More of Mary’s Grammar Gripes

School is finally in session for everybody, so I’ve been inspired to inflict upon you another one of my grammar teacher wannabe lessons. These pointers come not from formal education as a teacher,, but from observations I’ve made while listening to conversations and ads and reports on TV. It’s getting to the point where if I hear the correct use of the pronoun “me,” I want to write in and say “good job. You paid attention in eighth grade English class.”

Here are some phrases that have set my teeth on edge over the past month.

“I remember him saying….” In this phrase, the object of the verb is “him,” but it should be “his saying,” with “saying” being the object, and “his” being the modifier.” This mistake often shows up with “I appreciate you participating.” It should be “your participating,” because it’s not that I appreciate you, but I appreciate that you participated. So again, the object of that sentence is “participating,” and”your” is the modifier. It’s just as easy to say “your” as “you,” so even saving time is a poor excuse for incorrect grammar here.

This next one is a personal peeve, and I might even be completely wrong about it, but it bothers me, and this is my blog, so here it is. Shouldn’t the past tense of “text “be “texted?” So many people say “text” as if that were the past tense of “text,” which of course is wrong. I just checked with Alexa, and she agrees with me. *****

Here’s one that we often addressed in Toastmasters. A book is not “entitled.” It might sound more sophisticated to you, but it’s wrong. You are “entitled” to your own opinion, or you have ownership, but a book is “titled.” that is, it has a “title.”

I had a sort of argument about this one with a friend, only because he thinks that rule has changed. It’s about “fewer” and “less.” If a quantity can be counted, it’s “fewer than,” not “less than.” e.g. “If we have fewer than 5 people present, we can’t take a vote.” Please don’t say “If we have less than 5 people present….” If the quantity can be measured but not counted, you can say, “If you have less sugar in the batter than the recipe calls for….”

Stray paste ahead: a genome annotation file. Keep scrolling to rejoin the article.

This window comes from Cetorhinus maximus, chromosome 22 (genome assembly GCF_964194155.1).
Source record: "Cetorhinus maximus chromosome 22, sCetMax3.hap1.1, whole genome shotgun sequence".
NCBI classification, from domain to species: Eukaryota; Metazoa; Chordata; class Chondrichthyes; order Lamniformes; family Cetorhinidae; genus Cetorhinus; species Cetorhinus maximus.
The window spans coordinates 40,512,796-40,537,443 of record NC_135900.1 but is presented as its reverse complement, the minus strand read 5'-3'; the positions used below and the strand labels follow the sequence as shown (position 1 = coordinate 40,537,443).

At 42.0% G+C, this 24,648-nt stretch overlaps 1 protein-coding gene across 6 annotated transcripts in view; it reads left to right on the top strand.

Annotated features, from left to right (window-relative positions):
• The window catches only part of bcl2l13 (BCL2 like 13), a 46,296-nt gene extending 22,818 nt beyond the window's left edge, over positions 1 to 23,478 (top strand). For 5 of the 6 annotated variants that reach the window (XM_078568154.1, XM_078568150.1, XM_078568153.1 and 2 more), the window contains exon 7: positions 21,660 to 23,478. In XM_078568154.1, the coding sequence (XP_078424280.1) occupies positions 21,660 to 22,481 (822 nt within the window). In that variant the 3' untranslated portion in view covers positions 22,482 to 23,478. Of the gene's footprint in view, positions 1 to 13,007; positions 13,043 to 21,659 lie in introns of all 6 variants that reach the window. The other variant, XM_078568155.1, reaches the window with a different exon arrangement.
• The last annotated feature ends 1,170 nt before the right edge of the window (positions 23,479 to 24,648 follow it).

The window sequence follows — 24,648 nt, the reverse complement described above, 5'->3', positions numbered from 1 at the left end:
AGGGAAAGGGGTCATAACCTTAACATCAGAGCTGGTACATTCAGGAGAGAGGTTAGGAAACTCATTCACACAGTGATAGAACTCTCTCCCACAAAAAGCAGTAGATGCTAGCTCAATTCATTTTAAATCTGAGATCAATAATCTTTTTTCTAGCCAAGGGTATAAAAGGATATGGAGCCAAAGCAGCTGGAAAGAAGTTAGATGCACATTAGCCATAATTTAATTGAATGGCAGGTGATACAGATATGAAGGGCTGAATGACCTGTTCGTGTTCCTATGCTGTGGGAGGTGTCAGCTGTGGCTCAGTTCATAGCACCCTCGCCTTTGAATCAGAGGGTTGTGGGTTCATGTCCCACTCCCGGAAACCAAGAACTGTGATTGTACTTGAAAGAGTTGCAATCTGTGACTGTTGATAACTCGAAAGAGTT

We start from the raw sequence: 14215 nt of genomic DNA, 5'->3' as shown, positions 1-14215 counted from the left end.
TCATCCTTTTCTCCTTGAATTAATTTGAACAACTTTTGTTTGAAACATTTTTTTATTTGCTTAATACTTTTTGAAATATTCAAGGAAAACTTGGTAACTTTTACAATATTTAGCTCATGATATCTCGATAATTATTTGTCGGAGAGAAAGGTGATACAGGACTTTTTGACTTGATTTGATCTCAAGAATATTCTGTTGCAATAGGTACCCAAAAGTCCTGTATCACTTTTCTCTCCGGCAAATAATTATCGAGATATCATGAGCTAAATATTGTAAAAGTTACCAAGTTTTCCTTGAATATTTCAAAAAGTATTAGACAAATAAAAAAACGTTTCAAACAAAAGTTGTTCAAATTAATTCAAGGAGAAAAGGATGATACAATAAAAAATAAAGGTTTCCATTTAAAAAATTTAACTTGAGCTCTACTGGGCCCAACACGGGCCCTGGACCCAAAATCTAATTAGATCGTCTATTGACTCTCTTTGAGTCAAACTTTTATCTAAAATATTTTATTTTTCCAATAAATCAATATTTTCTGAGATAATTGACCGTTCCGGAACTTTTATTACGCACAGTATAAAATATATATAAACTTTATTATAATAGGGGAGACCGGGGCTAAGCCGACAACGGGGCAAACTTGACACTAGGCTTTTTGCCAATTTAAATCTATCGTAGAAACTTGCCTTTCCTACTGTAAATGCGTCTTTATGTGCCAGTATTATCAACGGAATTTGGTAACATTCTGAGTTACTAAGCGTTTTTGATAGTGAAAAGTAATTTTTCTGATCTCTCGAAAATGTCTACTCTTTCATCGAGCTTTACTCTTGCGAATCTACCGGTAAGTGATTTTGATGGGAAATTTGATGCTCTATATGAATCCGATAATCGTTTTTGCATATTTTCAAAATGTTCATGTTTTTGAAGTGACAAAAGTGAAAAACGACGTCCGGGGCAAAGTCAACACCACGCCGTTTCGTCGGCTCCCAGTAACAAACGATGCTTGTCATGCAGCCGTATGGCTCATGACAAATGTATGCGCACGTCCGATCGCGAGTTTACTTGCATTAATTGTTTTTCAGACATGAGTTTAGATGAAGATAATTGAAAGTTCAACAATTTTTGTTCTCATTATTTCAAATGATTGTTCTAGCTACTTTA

Here’s the last one I’ll pester you with today. It has to do with subject verb agreement. Say “Neither of us has a college degree,” not “Neither of us have a college degree.” Remember that “us” is not the subject. (Us can never be the subject.) So it does not require a verb that agrees with a plural subject. The subject in that sentence is “neither,” which is a singular subject. Thus the bare bones of that sentence looks like this. “Neither has degree” —subject, verb, object. On the other hand, if you are saying something about both of us, you should say “Both of us have a college degree,” because both is a plural noun, and “have” goes with the plural noun.

When I put this page through spell check, it practically went crazy. I hope it didn’t make corrections where I didn’t want it to.

Oh darn. I’m almost to the end of the page, so it’s time for me to quit for today, and I was having so much fun. But never fear. I always have an ear out for grammar goofs. Do you have one you’d like to share? Bring it on.

Mary Hiland

Mary.hiland@wowway.com

www.seeingitmyway.com

Author of “The Bumpy Road to Assisted Living A Daughter’s Memoir”

Available at Amazon.com

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3 thoughts on “More of Mary’s Grammar Gripes

  1. Mary, as one who has plenty of his own grammatical fetishes, I love these lessons. Can you tell me which is correct: “More importantly” or “more important?”

  2. My biggest grammar pet peeve is incorrect usage of the words “lay” and “lie.” When my husband Bill was alive, and I was his caregiver, we struggled with this all the time. He would ask me if he could lay down. I would tell him no, that I could lay him down, or he could lie down, but he could not lay down.

    Before I married Bill and became his caregiver, I was a registered music therapist, working with senior citizens in nursing homes and other facilities. If I had a dollar for every time a certified nursing assistant asked a resident if he or she was ready to lay down, I would be rich enough to buy my own nursing home, and the first thing I would do would be to conduct a mandatory in-service on proper grammar usage. If, God forbid, I end up in a nursing home, and I’m asked if I’m ready to lay down, I will not hesitate to correct the person asking me that question.

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